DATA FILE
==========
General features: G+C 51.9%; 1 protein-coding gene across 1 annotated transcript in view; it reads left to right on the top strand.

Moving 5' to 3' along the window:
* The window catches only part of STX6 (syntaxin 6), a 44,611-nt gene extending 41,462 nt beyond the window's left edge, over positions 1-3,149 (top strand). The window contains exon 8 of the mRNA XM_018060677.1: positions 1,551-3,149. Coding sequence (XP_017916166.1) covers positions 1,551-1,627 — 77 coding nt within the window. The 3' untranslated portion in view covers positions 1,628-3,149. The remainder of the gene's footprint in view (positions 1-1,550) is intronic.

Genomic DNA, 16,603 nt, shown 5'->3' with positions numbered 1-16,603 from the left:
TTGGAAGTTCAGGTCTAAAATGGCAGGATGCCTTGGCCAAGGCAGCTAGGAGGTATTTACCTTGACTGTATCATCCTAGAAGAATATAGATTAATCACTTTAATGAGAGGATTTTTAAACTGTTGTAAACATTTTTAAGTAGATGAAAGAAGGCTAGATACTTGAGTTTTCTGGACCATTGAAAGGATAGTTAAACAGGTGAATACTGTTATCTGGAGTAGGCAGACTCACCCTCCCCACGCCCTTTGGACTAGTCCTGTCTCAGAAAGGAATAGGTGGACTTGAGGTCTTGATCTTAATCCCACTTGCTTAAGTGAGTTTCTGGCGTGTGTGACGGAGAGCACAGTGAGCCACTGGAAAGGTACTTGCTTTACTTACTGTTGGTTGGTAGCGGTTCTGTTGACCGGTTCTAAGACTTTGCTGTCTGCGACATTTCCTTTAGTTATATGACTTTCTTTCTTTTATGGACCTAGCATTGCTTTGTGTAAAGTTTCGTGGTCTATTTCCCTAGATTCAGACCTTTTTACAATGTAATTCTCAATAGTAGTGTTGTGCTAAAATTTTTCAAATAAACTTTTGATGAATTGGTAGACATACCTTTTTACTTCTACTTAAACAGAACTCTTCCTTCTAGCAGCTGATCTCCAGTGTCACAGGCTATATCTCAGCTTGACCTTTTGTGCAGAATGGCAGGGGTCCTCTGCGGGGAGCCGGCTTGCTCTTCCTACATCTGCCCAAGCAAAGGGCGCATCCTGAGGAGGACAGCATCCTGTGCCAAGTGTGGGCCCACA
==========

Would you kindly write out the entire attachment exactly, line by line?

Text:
General features: G+C 51.9%; 1 protein-coding gene across 1 annotated transcript in view; it reads left to right on the top strand.

Moving 5' to 3' along the window:
* The window catches only part of STX6 (syntaxin 6), a 44,611-nt gene extending 41,462 nt beyond the window's left edge, over positions 1-3,149 (top strand). The window contains exon 8 of the mRNA XM_018060677.1: positions 1,551-3,149. Coding sequence (XP_017916166.1) covers positions 1,551-1,627 — 77 coding nt within the window. The 3' untranslated portion in view covers positions 1,628-3,149. The remainder of the gene's footprint in view (positions 1-1,550) is intronic.

Genomic DNA, 16,603 nt, shown 5'->3' with positions numbered 1-16,603 from the left:
TTGGAAGTTCAGGTCTAAAATGGCAGGATGCCTTGGCCAAGGCAGCTAGGAGGTATTTACCTTGACTGTATCATCCTAGAAGAATATAGATTAATCACTTTAATGAGAGGATTTTTAAACTGTTGTAAACATTTTTAAGTAGATGAAAGAAGGCTAGATACTTGAGTTTTCTGGACCATTGAAAGGATAGTTAAACAGGTGAATACTGTTATCTGGAGTAGGCAGACTCACCCTCCCCACGCCCTTTGGACTAGTCCTGTCTCAGAAAGGAATAGGTGGACTTGAGGTCTTGATCTTAATCCCACTTGCTTAAGTGAGTTTCTGGCGTGTGTGACGGAGAGCACAGTGAGCCACTGGAAAGGTACTTGCTTTACTTACTGTTGGTTGGTAGCGGTTCTGTTGACCGGTTCTAAGACTTTGCTGTCTGCGACATTTCCTTTAGTTATATGACTTTCTTTCTTTTATGGACCTAGCATTGCTTTGTGTAAAGTTTCGTGGTCTATTTCCCTAGATTCAGACCTTTTTACAATGTAATTCTCAATAGTAGTGTTGTGCTAAAATTTTTCAAATAAACTTTTGATGAATTGGTAGACATACCTTTTTACTTCTACTTAAACAGAACTCTTCCTTCTAGCAGCTGATCTCCAGTGTCACAGGCTATATCTCAGCTTGACCTTTTGTGCAGAATGGCAGGGGTCCTCTGCGGGGAGCCGGCTTGCTCTTCCTACATCTGCCCAAGCAAAGGGCGCATCCTGAGGAGGACAGCATCCTGTGCCAAGTGTGGGCCCACA